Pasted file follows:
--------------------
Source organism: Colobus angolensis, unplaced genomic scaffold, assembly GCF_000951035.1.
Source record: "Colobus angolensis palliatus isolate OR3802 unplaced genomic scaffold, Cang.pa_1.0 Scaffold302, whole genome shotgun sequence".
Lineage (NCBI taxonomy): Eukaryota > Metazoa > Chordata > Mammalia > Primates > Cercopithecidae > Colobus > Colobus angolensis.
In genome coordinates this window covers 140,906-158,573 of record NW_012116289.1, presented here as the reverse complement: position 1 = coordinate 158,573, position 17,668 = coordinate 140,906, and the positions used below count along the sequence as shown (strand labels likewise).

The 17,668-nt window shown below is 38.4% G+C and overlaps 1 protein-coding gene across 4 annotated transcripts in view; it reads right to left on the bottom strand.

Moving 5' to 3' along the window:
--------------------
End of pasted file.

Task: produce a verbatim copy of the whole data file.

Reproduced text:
Source organism: Colobus angolensis, unplaced genomic scaffold, assembly GCF_000951035.1.
Source record: "Colobus angolensis palliatus isolate OR3802 unplaced genomic scaffold, Cang.pa_1.0 Scaffold302, whole genome shotgun sequence".
Lineage (NCBI taxonomy): Eukaryota > Metazoa > Chordata > Mammalia > Primates > Cercopithecidae > Colobus > Colobus angolensis.
In genome coordinates this window covers 140,906-158,573 of record NW_012116289.1, presented here as the reverse complement: position 1 = coordinate 158,573, position 17,668 = coordinate 140,906, and the positions used below count along the sequence as shown (strand labels likewise).

The 17,668-nt window shown below is 38.4% G+C and overlaps 1 protein-coding gene across 4 annotated transcripts in view; it reads right to left on the bottom strand.

Moving 5' to 3' along the window: